Top 5 Reasons San Jose Sharks Are Headed in Wrong Direction

MJ KasprzakSenior Writer IIMarch 6, 2013

Top 5 Reasons San Jose Sharks Are Headed in Wrong Direction

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    Even after grinding out a win Tuesday over the Vancouver Canucks, the San Jose Sharks are headed in the wrong direction.

    Fans, players, coaches and management are not convinced, but that does not make it any less true. There is a tremendous amount of talent on this team, but not enough to win a Stanley Cup in 2013.

    Sure, teams have won with less talent. But they had more grit than this highly-skilled team has ever shown.

    If the Sharks could not win with more talent than they currently have, what in their past makes anyone bet on them for the future? The Western Conference is so strong that the Detroit Red Wings are a good team that is looking at missing the playoffs for the first time in 22 years.

    (To put that in perspective, six of the eight top scorers for the Edmonton Oilers were younger than two years old and three of them were not yet born the last time the Wings did not play on. The Sharks had not played their first franchise game yet.)

    Last season, the conference's eighth seed won the Stanley Cup. Teams on the way down do not win navigate such treacherous waters four rounds in a row. Here are five compelling reasons to predict their window will close without more than one series victory in 2013...

Expiration Date Near for Sharks

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    The San Jose Sharks have aging players and expiring contracts that will force turnover.

    According to a personal blog by James Mirtle of The Globe and Mail in Toronto, only four NHL teams were older as of their opening day rosters Jan. 18. The Sharks have 11 players over 30 years old.

    More importantly, there are only 13 Sharks under contract next season at all. Three of them are core players over 30 with only one more season on their current deals.

    This Sharks team is headed in a new direction sooner or later.

New CBA Leaves Cap Ceiling Sharks in Bind

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    The new NHL collective bargaining agreement (CBA) between the NHL and its players' union (NHLPA) put off the drop in salary cap one year. But the 2013-14 cap will get very tough to make for the San Jose Sharks in the summer of 2013.

    Cap Geek lists the Sharks as just millions under the cap with just 13 players under contract in 2013-14. That leaves an average of $1 million per additional player to cover seven forwards, one defenseman and a backup goalie from among prospects and role players currently unable to contribute much at the NHL level.

    If the Sharks do not win it this year, the next chance they have will be with a substantially different team.

     

    Note: the article originally contained an error in the second paragraph: "still be millions over" was replaced in the first sentence with "just millions under" and the buyout of Martin Havlat replaced with the current second sentence. I add this retraction with my apologies for any confusion caused as well as for failing to credit Cap Geek as a source.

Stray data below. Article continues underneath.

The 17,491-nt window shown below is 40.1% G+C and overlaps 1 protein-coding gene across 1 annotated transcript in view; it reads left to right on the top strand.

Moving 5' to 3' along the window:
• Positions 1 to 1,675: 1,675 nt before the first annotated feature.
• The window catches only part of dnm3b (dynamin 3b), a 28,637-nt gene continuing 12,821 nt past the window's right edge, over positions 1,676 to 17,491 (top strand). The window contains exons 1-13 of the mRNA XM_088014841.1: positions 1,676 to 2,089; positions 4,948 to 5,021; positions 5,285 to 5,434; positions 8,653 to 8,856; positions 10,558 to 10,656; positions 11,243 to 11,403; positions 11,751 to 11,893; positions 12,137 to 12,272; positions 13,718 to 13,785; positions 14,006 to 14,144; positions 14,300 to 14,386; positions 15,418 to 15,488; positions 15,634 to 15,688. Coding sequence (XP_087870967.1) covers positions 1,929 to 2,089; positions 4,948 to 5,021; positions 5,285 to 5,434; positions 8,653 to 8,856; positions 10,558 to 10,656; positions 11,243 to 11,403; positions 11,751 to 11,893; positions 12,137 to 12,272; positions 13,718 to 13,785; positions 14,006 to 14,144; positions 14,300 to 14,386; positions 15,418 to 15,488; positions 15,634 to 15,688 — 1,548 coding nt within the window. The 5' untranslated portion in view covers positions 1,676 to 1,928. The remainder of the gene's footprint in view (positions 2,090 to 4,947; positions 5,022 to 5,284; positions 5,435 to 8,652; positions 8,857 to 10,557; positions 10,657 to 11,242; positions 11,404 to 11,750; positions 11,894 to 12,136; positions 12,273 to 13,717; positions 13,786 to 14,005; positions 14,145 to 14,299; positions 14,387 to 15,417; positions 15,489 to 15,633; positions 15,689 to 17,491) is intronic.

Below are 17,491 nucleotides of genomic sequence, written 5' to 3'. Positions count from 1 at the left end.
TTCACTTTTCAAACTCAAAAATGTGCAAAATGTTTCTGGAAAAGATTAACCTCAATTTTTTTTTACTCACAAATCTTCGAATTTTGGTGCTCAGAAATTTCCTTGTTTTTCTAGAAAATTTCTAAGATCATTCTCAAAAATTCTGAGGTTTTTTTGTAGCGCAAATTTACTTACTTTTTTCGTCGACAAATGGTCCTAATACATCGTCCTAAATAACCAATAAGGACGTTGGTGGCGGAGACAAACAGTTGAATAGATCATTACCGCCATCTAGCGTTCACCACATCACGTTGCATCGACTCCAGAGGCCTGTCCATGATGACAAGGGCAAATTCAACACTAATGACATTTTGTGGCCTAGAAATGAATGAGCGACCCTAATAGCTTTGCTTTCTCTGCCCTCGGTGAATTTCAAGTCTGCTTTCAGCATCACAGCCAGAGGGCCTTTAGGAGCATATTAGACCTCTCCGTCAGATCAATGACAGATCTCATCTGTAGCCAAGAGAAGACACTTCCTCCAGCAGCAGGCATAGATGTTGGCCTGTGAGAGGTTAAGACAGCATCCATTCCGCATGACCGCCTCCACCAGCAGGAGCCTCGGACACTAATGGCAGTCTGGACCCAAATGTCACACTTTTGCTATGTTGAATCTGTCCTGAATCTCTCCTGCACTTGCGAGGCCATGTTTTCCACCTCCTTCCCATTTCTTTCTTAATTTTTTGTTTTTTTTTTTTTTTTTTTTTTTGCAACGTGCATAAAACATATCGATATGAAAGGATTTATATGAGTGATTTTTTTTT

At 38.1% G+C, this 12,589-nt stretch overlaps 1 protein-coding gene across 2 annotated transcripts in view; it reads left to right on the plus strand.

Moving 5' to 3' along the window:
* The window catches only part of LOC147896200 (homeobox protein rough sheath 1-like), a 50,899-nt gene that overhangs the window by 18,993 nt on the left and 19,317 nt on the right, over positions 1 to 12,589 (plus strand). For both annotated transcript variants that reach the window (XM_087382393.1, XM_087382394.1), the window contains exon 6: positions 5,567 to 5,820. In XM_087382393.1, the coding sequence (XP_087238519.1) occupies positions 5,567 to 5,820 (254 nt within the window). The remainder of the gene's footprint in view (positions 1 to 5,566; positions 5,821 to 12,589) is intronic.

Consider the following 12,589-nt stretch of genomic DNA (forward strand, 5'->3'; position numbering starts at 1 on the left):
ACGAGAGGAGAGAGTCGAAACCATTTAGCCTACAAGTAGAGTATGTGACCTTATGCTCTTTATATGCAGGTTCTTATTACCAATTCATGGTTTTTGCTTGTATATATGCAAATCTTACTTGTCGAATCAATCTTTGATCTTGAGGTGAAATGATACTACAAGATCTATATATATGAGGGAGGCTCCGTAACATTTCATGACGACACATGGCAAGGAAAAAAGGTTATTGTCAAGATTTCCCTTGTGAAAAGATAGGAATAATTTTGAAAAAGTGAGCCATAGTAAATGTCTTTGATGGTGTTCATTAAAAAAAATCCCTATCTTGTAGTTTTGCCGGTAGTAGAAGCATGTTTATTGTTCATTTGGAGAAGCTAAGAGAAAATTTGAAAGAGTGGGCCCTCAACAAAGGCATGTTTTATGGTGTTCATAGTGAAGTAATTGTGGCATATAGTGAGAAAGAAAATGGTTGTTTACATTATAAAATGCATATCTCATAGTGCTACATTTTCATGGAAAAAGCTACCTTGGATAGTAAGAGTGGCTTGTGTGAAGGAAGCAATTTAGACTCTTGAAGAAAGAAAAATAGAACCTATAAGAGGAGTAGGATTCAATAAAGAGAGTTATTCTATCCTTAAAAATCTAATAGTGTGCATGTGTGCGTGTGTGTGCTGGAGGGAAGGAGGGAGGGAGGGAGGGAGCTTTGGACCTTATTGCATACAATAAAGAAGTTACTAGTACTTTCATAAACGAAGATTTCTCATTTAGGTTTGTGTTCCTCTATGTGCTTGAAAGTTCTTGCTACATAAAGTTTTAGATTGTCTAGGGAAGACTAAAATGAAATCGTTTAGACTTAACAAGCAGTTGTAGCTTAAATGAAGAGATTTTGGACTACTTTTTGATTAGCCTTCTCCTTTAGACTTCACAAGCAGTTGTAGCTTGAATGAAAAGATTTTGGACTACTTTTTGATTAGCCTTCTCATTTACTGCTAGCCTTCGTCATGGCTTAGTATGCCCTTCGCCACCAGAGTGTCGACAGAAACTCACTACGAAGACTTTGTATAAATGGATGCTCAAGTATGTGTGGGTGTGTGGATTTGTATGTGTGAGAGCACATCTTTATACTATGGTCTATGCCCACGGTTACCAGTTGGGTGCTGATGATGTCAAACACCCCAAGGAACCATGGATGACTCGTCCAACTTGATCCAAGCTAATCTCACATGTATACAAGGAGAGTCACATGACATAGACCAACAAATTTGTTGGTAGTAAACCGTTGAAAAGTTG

Sharks Have Lost Speed

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    When Todd McLellan first took over the San Jose Sharks, they were one of the fastest teams in the NHL: Milan Michalek, Patrick Marleau, Scott Nichol, Devin Setoguchi, Dan Boyle, Marc-Edouard Vlasic and Christian Ehrhoff assured San Jose of having a great skater on every forward line and blue line pair.

    Three of those players are gone, and Martin Havlat is the only good skater to replace them. This team is not exactly slow, but it is no longer fast and struggles against good skating teams.

    This is the wrong direction for a team that is in a league getting increasingly faster. With obstruction penalties being called in the modern game, the best skaters are now playing into their 40s.

Pass-First Team in a Shoot First League

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    San Jose Sharks General Manager Doug Wilson talked about his "Jekyll and Hyde" team to CSN Bay Area's Kevin Kurz: "We've become a pass-first team in a shoot-first league."

    Ryane Clowe, Joe Thornton, Martin Havlat, Scott Gomez and Michal Handzus are good passers who want to set up their teammates.

    But rather than get shots on net, this results in giveaways. San Jose is among the league leaders in this stat and every player on that list has at least a turnover per two games.

    The worst part is the Sharks have been long accused of "getting cute" or trying for the "pretty play instead of the gritty play" but continue to make those mistakes. This is part of the team's identity, and they revert to it when things break down...a leopard does not change its spots.

Let the Record Show the Defendant Is Declining

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    The most obvious sign that the San Jose Sharks are headed in the wrong direction is in the record.

    In 2008-09, they won the President's Trophy for the best record in the NHL with 117 points, but lost in the first round of the Stanley Cup playoffs.

    In 2009-10, they managed to finish only two games worse than that—still the top seed in the Western Conference. They even won eight of their first 11 playoff games, but were swept from the conference finals.

    In 2010-11, they fell four games from the previous season and could only capture the second seed. They went 9-8 (a slightly worse winning percentage than 8-7) in the playoffs.

    Last season, they fell to the seventh seed with 96 points and mustered just one playoff win. This season they are up a bit to the fifth-best record in the West, but a game and a half separates fourth from 10th.

    Teams heading the right direction do not see their seasons go progressively downhill.